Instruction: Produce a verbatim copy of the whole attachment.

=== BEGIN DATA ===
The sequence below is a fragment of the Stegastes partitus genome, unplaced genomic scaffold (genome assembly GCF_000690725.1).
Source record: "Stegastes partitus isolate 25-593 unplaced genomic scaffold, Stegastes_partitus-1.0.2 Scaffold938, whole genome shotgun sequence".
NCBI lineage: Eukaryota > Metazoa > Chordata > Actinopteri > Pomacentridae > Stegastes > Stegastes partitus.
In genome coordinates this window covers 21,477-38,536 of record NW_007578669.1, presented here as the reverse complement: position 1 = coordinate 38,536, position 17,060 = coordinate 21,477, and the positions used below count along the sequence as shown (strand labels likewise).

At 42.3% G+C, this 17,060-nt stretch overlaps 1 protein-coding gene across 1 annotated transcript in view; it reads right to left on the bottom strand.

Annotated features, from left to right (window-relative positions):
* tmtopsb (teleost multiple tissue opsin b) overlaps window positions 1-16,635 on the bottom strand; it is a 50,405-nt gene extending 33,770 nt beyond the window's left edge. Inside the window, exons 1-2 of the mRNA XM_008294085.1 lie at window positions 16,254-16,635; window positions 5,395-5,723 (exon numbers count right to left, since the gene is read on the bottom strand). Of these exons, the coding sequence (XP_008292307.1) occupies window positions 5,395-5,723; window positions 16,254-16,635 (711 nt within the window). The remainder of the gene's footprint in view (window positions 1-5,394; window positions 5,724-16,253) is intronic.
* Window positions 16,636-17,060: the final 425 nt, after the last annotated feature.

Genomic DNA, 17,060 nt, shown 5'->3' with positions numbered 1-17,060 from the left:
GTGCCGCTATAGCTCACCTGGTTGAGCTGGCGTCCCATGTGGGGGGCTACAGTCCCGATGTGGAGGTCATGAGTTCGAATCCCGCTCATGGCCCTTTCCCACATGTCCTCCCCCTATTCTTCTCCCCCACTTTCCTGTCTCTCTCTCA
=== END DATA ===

The sequence below is a fragment of the Stegastes partitus genome, unplaced genomic scaffold (genome assembly GCF_000690725.1).
Source record: "Stegastes partitus isolate 25-593 unplaced genomic scaffold, Stegastes_partitus-1.0.2 Scaffold938, whole genome shotgun sequence".
NCBI lineage: Eukaryota > Metazoa > Chordata > Actinopteri > Pomacentridae > Stegastes > Stegastes partitus.
In genome coordinates this window covers 21,477-38,536 of record NW_007578669.1, presented here as the reverse complement: position 1 = coordinate 38,536, position 17,060 = coordinate 21,477, and the positions used below count along the sequence as shown (strand labels likewise).

At 42.3% G+C, this 17,060-nt stretch overlaps 1 protein-coding gene across 1 annotated transcript in view; it reads right to left on the bottom strand.

Annotated features, from left to right (window-relative positions):
* tmtopsb (teleost multiple tissue opsin b) overlaps window positions 1-16,635 on the bottom strand; it is a 50,405-nt gene extending 33,770 nt beyond the window's left edge. Inside the window, exons 1-2 of the mRNA XM_008294085.1 lie at window positions 16,254-16,635; window positions 5,395-5,723 (exon numbers count right to left, since the gene is read on the bottom strand). Of these exons, the coding sequence (XP_008292307.1) occupies window positions 5,395-5,723; window positions 16,254-16,635 (711 nt within the window). The remainder of the gene's footprint in view (window positions 1-5,394; window positions 5,724-16,253) is intronic.
* Window positions 16,636-17,060: the final 425 nt, after the last annotated feature.

Genomic DNA, 17,060 nt, shown 5'->3' with positions numbered 1-17,060 from the left:
GTGCCGCTATAGCTCACCTGGTTGAGCTGGCGTCCCATGTGGGGGGCTACAGTCCCGATGTGGAGGTCATGAGTTCGAATCCCGCTCATGGCCCTTTCCCACATGTCCTCCCCCTATTCTTCTCCCCCACTTTCCTGTCTCTCTCTCA